Uh, I think I want to expand this further.

Since this subject hasn't come up yet, any four wire reed makers out there? I am sure there are quite a few ideas about that. I make reeds with both three and four wires, recently I have been using exclusively four wires. To be fair Alex our contra player and I have been using Donati cane off of my new gouger, with similar shapes,( mine is the old Pfeiffer Walt and his is a flat copy from Fox). (I think the Rieger #4 might be a similar shape, I may order one to measure it for to see if I can get a back up). Alex makes an excellent 3 wire reed and I make a four. We can each easily play on each others reeds, how we reach the end is different. I will not talk about wire placement, but obviously placement is closer together and the tube seals quite well. Honestly, my teacher had me start using 4 wires, I really liked it and I still do it. I do not see it interfering with the aperture, the reeds open nicely. I actually play with a larger reed opening than most people, I close them down for my wife, kids and students. I also like to keep the tubes on the larger side, I find it helps with the fullness of the lows and the high range, which I live for.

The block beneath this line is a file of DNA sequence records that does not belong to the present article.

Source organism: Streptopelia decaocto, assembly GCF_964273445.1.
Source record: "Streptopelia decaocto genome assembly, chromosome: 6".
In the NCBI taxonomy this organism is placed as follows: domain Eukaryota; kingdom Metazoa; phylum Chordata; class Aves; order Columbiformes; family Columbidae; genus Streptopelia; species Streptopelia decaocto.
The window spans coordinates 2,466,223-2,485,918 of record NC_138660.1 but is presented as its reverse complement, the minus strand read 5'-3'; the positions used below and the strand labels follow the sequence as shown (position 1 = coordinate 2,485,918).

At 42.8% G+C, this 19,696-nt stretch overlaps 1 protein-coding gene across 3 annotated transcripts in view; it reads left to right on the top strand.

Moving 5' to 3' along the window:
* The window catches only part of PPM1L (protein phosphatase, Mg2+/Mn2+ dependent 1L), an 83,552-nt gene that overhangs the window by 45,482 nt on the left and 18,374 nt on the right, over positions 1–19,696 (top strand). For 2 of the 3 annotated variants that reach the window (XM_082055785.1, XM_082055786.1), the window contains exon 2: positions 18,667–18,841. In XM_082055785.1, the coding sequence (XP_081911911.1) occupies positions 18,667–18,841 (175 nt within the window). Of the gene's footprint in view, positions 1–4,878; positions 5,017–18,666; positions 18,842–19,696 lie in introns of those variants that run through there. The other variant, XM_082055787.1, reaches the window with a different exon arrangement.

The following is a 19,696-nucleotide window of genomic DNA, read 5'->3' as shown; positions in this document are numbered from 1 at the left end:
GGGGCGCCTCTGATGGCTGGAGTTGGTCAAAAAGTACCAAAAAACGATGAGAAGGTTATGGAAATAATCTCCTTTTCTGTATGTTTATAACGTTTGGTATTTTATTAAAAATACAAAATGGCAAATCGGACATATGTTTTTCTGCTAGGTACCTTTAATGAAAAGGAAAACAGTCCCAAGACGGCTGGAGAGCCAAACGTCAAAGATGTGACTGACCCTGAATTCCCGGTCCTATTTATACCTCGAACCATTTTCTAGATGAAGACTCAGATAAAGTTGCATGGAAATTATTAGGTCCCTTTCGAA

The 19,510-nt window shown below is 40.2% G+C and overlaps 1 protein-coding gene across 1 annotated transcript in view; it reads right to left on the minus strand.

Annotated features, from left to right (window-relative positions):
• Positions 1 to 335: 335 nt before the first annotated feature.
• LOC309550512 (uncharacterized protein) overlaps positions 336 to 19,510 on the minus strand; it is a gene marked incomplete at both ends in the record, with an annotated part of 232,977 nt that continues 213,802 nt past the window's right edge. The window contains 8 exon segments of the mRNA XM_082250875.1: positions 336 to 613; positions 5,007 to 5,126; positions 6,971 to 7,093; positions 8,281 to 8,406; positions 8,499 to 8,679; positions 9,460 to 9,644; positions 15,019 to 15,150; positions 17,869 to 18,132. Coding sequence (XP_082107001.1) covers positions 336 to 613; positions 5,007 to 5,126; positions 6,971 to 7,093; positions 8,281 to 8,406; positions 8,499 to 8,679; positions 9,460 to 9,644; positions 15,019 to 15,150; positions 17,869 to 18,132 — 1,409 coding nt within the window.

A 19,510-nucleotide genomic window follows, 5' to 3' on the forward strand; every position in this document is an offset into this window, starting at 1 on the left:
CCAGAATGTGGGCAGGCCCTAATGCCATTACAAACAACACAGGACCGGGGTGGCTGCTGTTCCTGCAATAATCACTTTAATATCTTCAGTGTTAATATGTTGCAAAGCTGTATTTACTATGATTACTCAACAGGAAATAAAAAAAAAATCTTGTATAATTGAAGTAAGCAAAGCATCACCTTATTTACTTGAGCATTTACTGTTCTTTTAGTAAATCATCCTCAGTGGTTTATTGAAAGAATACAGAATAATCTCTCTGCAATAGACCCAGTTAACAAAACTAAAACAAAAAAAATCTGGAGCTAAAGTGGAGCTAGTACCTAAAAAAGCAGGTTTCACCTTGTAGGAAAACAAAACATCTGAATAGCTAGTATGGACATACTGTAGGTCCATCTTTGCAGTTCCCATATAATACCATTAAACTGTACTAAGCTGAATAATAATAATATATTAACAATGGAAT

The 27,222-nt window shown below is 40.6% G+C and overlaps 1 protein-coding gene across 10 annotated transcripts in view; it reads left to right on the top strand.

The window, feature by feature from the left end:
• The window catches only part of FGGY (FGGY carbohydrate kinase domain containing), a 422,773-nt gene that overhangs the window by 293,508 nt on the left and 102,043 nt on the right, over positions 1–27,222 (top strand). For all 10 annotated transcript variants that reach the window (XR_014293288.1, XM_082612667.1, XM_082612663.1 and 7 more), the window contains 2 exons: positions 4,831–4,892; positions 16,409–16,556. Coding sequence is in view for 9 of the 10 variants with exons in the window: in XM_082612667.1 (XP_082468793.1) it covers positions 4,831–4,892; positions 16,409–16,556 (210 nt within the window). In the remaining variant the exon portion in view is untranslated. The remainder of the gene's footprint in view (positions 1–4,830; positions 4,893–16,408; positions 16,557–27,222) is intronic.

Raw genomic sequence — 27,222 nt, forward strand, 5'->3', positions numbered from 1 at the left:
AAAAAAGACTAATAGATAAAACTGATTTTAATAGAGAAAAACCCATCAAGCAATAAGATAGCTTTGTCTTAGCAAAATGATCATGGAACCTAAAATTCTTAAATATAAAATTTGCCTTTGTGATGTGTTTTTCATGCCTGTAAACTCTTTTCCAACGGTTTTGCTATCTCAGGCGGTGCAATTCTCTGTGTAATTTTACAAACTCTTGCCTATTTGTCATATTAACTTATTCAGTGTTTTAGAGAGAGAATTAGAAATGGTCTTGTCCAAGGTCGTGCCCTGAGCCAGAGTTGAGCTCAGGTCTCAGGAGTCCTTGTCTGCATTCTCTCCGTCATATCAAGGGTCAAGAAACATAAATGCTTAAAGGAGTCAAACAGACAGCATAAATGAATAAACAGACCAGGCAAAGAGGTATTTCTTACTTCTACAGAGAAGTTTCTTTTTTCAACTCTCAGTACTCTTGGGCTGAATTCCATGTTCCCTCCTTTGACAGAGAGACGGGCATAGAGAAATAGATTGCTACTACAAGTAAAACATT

Ok, that's it, any four wire reed makers out there?

Steve Harriswangler

Principal bassoonist, Orquesta Sinfonica de Galicia, A Coruña, Spain. Bassoonist, bassoon dad, bassoon husband, bassoon uncle, bassoon brother and bassoon son.

Re: Various Wire Placements

Bob and Abe,

I'm curious if either of you have any thoughts on the Danzi style of reed making, where the 2nd wire is significantly closer to the 1st wire than the reed designs we're describing. We use terms like "the 2nd wire must" etc. but it's clear that in other designs the function of the 2nd wire is clearly different.

I haven't tried this style of reed making for many years and got very poor results at the time, but I'll be honest in saying it probably was just simply me making bad reeds that way. One of the more popular reeds sold at Midwest Musical Imports is a Danzi/Italian style reed like this. I personally can't play on them, but many people get great results with them.

M.M.A., D.M.A. University of Illinois at Urbana/Champaign: B.Mus. Lawrence University
Bassoon professor at University of Wisconsin Eau-Claire
Maker of the Little-Jake electric bassoon pickup and Weasel bassoon reeds

Re: Various Wire Placements

As I stated in my reply above if the second wire to too close to the first you lose the ability of the second wire to open the reed when you squeeze it top to bottom.  There is a "sweet " spot for this around 8mm from the first wire.  I've never seen a "Danzi" reed so I really can't say how it plays.

Bob Williams

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Re: Various Wire Placements